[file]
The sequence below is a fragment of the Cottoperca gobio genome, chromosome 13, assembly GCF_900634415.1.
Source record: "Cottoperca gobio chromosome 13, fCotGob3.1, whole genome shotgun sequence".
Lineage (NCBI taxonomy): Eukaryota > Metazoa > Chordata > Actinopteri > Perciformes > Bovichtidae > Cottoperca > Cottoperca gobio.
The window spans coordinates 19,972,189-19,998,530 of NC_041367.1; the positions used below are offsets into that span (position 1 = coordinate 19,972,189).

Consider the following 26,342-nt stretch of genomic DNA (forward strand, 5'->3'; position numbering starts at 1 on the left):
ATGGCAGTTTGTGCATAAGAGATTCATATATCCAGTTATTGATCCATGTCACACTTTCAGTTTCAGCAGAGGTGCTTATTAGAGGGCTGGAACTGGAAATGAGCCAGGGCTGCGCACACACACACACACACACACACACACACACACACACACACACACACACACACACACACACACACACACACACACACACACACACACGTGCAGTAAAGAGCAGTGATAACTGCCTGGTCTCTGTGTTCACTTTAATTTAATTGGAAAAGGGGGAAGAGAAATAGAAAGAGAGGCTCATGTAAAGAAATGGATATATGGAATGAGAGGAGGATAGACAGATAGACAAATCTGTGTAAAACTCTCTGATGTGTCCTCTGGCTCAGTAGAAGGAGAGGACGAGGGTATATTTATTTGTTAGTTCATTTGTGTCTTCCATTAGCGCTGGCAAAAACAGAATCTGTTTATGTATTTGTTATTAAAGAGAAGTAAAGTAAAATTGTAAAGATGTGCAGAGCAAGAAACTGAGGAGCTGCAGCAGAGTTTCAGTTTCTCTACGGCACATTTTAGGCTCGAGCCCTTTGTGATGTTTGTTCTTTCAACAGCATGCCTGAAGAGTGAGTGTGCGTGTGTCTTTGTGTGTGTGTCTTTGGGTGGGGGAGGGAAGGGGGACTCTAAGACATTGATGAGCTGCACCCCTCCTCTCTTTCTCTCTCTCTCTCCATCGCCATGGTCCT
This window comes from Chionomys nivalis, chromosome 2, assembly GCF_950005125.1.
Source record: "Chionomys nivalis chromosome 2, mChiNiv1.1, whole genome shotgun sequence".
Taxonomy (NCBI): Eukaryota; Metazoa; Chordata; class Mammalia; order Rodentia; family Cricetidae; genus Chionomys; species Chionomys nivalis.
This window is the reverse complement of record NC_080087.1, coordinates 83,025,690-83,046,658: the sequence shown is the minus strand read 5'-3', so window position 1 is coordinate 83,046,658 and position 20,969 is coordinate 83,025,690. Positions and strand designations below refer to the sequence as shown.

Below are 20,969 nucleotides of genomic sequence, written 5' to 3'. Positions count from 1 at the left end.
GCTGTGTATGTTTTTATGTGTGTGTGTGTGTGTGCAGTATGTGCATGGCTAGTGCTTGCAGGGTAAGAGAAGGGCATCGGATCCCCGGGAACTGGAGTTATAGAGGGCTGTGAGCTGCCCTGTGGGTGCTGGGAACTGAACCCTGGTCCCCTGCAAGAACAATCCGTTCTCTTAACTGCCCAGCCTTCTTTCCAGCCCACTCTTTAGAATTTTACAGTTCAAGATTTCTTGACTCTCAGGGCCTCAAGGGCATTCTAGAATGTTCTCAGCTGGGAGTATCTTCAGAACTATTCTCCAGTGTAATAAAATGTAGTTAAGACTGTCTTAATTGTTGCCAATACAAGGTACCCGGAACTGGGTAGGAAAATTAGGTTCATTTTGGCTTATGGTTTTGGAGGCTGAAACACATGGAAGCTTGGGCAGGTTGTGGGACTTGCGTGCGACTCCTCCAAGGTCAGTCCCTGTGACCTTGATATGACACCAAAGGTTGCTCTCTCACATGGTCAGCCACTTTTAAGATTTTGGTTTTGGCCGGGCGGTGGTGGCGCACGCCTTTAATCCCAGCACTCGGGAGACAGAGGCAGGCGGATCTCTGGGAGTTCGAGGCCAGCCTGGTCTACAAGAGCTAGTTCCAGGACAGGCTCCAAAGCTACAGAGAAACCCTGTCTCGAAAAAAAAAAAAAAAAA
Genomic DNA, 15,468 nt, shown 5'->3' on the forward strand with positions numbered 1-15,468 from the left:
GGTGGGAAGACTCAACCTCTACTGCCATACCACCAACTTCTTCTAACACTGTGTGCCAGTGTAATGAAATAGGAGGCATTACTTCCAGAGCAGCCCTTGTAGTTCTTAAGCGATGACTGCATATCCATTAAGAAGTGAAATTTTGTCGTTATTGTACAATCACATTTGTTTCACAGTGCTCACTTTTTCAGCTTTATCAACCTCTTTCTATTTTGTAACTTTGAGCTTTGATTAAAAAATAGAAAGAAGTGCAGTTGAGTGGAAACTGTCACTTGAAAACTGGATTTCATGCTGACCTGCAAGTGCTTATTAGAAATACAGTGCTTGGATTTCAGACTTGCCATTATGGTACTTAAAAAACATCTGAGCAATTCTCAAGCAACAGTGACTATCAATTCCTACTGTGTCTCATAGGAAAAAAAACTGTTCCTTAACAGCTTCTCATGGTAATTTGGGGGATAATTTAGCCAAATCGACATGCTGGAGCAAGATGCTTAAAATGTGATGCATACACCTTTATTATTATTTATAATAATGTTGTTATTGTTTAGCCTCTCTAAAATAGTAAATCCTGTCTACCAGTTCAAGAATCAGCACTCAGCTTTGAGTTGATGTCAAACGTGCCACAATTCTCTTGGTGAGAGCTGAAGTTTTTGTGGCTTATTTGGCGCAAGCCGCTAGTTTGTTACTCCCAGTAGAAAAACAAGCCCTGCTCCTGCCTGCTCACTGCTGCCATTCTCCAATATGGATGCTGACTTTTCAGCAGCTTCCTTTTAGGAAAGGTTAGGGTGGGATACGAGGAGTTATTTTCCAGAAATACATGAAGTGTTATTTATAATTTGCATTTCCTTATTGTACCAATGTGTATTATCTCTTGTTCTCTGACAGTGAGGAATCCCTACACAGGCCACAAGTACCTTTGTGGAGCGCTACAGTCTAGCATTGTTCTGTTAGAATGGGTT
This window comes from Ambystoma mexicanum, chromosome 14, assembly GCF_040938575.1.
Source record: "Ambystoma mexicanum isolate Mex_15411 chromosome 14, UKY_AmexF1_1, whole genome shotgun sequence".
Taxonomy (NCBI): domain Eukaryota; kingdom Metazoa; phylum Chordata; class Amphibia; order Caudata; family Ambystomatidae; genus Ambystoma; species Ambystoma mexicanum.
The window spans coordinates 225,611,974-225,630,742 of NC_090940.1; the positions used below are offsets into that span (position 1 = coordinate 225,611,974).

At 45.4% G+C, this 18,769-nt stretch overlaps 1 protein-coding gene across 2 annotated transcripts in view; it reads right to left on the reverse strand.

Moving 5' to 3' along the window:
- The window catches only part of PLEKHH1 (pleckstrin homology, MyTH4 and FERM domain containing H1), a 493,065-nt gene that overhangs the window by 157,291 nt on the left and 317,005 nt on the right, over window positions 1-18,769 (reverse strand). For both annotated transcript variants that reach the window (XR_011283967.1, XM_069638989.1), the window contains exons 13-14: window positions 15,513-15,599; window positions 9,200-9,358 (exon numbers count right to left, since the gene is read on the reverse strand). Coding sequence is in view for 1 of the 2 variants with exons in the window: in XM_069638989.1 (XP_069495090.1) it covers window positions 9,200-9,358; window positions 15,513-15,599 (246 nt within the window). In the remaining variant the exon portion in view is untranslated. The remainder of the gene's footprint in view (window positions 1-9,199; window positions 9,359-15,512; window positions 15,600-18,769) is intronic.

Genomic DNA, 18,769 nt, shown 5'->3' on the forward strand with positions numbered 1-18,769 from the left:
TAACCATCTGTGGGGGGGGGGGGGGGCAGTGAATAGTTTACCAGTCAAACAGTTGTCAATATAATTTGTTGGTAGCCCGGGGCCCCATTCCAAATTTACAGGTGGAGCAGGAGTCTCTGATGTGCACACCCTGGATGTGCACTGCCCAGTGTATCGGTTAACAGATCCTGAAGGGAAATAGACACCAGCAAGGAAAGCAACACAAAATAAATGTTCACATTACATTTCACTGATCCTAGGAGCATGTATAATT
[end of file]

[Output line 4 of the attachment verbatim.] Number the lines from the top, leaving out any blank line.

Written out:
The window spans coordinates 19,972,189-19,998,530 of NC_041367.1; the positions used below are offsets into that span (position 1 = coordinate 19,972,189).